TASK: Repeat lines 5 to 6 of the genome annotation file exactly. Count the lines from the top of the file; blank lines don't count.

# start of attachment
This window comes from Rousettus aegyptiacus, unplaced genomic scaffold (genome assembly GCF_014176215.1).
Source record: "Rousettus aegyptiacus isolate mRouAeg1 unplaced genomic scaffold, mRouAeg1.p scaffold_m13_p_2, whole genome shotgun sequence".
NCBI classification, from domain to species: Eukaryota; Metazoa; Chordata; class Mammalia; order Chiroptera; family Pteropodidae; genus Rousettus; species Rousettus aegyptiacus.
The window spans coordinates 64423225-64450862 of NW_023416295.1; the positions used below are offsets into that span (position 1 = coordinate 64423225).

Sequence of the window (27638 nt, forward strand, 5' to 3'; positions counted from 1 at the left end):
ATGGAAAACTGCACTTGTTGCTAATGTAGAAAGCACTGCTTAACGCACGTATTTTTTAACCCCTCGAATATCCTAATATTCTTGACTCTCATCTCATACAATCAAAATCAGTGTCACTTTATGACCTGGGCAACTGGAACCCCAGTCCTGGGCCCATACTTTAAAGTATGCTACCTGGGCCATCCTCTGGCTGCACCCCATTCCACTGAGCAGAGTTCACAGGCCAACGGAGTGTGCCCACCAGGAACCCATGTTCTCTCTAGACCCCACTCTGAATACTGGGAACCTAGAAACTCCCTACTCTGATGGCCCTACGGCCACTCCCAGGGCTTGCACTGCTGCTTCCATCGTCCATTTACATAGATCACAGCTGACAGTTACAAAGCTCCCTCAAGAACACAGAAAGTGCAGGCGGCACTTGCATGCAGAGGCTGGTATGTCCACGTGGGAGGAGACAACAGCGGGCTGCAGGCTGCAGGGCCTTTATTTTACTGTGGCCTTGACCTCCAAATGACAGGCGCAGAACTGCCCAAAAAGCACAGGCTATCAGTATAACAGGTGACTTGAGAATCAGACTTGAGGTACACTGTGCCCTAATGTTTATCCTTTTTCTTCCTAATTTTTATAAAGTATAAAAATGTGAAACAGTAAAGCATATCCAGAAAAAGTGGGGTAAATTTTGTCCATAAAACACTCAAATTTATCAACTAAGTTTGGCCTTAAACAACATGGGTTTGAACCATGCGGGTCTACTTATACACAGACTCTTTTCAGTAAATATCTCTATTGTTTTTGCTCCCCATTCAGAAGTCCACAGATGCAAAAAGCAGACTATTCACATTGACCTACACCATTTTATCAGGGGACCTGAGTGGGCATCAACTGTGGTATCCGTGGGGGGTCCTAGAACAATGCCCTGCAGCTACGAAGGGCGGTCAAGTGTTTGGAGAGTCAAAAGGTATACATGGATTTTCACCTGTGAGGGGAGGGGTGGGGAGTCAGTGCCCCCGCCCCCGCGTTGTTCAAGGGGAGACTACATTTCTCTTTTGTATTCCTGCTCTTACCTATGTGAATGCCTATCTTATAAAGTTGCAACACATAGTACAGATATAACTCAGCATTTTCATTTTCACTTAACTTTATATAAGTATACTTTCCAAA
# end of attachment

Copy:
Sequence of the window (27638 nt, forward strand, 5' to 3'; positions counted from 1 at the left end):
ATGGAAAACTGCACTTGTTGCTAATGTAGAAAGCACTGCTTAACGCACGTATTTTTTAACCCCTCGAATATCCTAATATTCTTGACTCTCATCTCATACAATCAAAATCAGTGTCACTTTATGACCTGGGCAACTGGAACCCCAGTCCTGGGCCCATACTTTAAAGTATGCTACCTGGGCCATCCTCTGGCTGCACCCCATTCCACTGAGCAGAGTTCACAGGCCAACGGAGTGTGCCCACCAGGAACCCATGTTCTCTCTAGACCCCACTCTGAATACTGGGAACCTAGAAACTCCCTACTCTGATGGCCCTACGGCCACTCCCAGGGCTTGCACTGCTGCTTCCATCGTCCATTTACATAGATCACAGCTGACAGTTACAAAGCTCCCTCAAGAACACAGAAAGTGCAGGCGGCACTTGCATGCAGAGGCTGGTATGTCCACGTGGGAGGAGACAACAGCGGGCTGCAGGCTGCAGGGCCTTTATTTTACTGTGGCCTTGACCTCCAAATGACAGGCGCAGAACTGCCCAAAAAGCACAGGCTATCAGTATAACAGGTGACTTGAGAATCAGACTTGAGGTACACTGTGCCCTAATGTTTATCCTTTTTCTTCCTAATTTTTATAAAGTATAAAAATGTGAAACAGTAAAGCATATCCAGAAAAAGTGGGGTAAATTTTGTCCATAAAACACTCAAATTTATCAACTAAGTTTGGCCTTAAACAACATGGGTTTGAACCATGCGGGTCTACTTATACACAGACTCTTTTCAGTAAATATCTCTATTGTTTTTGCTCCCCATTCAGAAGTCCACAGATGCAAAAAGCAGACTATTCACATTGACCTACACCATTTTATCAGGGGACCTGAGTGGGCATCAACTGTGGTATCCGTGGGGGGTCCTAGAACAATGCCCTGCAGCTACGAAGGGCGGTCAAGTGTTTGGAGAGTCAAAAGGTATACATGGATTTTCACCTGTGAGGGGAGGGGTGGGGAGTCAGTGCCCCCGCCCCCGCGTTGTTCAAGGGGAGACTACATTTCTCTTTTGTATTCCTGCTCTTACCTATGTGAATGCCTATCTTATAAAGTTGCAACACATAGTACAGATATAACTCAGCATTTTCATTTTCACTTAACTTTATATAAGTATACTTTCCAAA